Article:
scathing

[skey-thing]
adjective
1.
bitterly severe, as a remark: a scathing review of the play.
2.
harmful, injurious, or searing.

Origin:
1785–95; scathe + -ing2

scathingly, adverb
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World English Dictionary
scathing (ˈskeɪðɪŋ)
 
adj
1.  harshly critical; scornful: a scathing remark
2.  damaging; painful
 
'scathingly
 
adv

Collins English Dictionary - Complete & Unabridged 10th Edition
2009 © William Collins Sons & Co. Ltd. 1979, 1986 © HarperCollins
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Etymonline
Word Origin & History

scathe
c.1200, from O.N. skaða "to hurt, injure," from P.Gmc. *skath- (cf. O.E. sceaþian "to hurt, injure," O.Fris. skethia, M.Du. scaden, Du. schaden, O.H.G. scadon, Ger. schaden, Goth. scaþjan "to injure, damage"), from PIE base *sket- "to injure." Only cognate outside Gmc. seems to be in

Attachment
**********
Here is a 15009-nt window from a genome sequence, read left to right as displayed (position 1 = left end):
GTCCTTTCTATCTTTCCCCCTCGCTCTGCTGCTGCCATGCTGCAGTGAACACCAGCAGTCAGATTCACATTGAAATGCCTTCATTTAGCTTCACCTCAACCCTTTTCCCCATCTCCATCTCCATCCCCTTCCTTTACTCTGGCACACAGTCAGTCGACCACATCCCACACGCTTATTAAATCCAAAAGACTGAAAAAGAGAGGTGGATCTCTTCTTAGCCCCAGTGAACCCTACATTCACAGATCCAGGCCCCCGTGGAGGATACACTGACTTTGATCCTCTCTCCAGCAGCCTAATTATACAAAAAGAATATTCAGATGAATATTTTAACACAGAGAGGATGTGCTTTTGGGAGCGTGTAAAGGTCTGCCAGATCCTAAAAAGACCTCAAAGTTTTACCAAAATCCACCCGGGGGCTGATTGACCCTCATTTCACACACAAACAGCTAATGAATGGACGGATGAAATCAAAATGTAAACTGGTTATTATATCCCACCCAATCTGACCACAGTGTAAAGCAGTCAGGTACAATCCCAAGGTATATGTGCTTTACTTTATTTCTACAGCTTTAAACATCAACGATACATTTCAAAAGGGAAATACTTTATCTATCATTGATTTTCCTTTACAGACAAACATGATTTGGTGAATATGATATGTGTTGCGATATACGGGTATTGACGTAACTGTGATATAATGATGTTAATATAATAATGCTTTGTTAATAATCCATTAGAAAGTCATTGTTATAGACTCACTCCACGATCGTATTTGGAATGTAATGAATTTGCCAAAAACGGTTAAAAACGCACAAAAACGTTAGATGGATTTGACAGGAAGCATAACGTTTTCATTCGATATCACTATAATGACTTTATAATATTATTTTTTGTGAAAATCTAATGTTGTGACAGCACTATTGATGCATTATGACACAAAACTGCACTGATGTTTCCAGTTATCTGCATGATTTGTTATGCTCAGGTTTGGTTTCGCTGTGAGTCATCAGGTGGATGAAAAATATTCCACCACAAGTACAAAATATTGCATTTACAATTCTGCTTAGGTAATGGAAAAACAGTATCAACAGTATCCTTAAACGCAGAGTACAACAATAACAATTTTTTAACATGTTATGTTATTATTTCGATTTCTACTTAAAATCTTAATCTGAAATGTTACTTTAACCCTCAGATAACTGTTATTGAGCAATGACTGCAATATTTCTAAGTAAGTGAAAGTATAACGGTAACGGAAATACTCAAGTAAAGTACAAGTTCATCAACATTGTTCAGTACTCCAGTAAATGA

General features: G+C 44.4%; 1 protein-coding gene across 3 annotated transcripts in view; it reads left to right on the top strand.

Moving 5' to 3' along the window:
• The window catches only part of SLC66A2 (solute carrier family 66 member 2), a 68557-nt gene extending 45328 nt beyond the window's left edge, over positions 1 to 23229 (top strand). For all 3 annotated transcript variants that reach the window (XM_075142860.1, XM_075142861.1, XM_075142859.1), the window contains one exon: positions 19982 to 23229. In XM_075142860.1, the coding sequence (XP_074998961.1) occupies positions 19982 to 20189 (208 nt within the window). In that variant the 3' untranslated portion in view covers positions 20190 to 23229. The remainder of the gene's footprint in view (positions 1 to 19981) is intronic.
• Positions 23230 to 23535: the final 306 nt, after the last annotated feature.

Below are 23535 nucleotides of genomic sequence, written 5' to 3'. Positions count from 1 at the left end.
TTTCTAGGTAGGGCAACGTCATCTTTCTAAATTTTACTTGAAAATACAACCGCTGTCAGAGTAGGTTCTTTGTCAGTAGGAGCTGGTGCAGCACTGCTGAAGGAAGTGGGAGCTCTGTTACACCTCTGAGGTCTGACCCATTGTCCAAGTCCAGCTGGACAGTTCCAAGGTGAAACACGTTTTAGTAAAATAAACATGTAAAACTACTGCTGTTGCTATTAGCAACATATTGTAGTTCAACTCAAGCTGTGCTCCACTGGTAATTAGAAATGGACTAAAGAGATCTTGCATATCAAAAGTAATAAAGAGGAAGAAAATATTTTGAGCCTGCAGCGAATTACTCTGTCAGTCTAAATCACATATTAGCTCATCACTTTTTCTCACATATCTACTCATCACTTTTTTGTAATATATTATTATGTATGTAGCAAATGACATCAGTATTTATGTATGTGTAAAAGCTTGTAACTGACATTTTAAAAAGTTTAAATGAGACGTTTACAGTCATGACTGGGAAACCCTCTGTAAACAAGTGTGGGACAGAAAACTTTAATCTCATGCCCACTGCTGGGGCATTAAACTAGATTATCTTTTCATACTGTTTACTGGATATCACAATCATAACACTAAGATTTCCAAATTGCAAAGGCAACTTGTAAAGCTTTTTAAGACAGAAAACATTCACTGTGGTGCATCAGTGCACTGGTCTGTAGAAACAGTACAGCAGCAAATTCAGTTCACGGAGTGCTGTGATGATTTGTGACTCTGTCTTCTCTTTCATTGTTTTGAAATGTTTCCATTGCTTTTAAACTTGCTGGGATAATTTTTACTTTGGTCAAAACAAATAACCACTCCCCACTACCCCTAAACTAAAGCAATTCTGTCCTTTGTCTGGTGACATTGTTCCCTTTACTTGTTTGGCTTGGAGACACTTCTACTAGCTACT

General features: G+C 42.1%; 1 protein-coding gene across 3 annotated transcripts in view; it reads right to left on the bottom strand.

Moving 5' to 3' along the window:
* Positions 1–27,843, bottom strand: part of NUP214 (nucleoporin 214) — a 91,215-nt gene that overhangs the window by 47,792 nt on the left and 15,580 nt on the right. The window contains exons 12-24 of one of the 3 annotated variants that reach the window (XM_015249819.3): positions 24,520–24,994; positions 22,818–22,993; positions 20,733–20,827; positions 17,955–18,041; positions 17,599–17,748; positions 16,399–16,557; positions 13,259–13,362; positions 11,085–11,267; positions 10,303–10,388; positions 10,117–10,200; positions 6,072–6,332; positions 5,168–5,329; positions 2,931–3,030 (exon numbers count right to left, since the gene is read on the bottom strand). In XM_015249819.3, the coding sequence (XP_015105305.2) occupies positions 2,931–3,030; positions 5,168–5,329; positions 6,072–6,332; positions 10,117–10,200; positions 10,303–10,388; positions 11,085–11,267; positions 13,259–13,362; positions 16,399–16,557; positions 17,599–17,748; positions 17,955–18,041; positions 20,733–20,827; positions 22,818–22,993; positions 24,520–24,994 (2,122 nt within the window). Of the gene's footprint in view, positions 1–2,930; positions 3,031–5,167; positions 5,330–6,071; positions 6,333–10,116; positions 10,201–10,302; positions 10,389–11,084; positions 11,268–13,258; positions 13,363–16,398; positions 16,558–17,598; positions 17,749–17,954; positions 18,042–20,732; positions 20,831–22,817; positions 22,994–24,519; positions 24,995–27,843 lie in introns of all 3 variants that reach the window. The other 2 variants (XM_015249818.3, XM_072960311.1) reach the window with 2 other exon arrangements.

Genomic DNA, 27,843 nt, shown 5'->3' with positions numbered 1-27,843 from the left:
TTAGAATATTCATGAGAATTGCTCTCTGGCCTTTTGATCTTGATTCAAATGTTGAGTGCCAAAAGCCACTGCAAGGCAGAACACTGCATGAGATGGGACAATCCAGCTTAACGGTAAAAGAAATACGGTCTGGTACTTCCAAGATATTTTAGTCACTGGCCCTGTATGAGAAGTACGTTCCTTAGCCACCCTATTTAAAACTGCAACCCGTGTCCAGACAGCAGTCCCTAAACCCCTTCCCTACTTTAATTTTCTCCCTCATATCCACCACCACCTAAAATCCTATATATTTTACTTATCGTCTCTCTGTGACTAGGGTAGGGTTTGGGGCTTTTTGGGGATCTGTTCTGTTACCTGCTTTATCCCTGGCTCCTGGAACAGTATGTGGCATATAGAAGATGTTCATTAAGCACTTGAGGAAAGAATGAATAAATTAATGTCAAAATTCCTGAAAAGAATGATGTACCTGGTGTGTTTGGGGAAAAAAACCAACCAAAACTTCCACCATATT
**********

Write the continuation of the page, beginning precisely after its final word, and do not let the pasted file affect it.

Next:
Gk. a-skethes "unharmed, unscathed." Survives mostly in its negative form, unscathed, and in figurative meaning "sear with invective or satire" (1852, usually as scathing) which developed from the sense of "scar, scorch" used by Milton in "Paradise Lost" i.613 (1667).
Online Etymology Dictionary, © 2010 Douglas Harper
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Example sentences
Even scathingly negative remarks can be fodder for making a program more effective.
It is solemnly attested that on this occasion he cursed so scathingly that the bark peeled off the big oak tree.
His report was dramatically written and scathingly critical of the decisions made by officers in frontline command positions.
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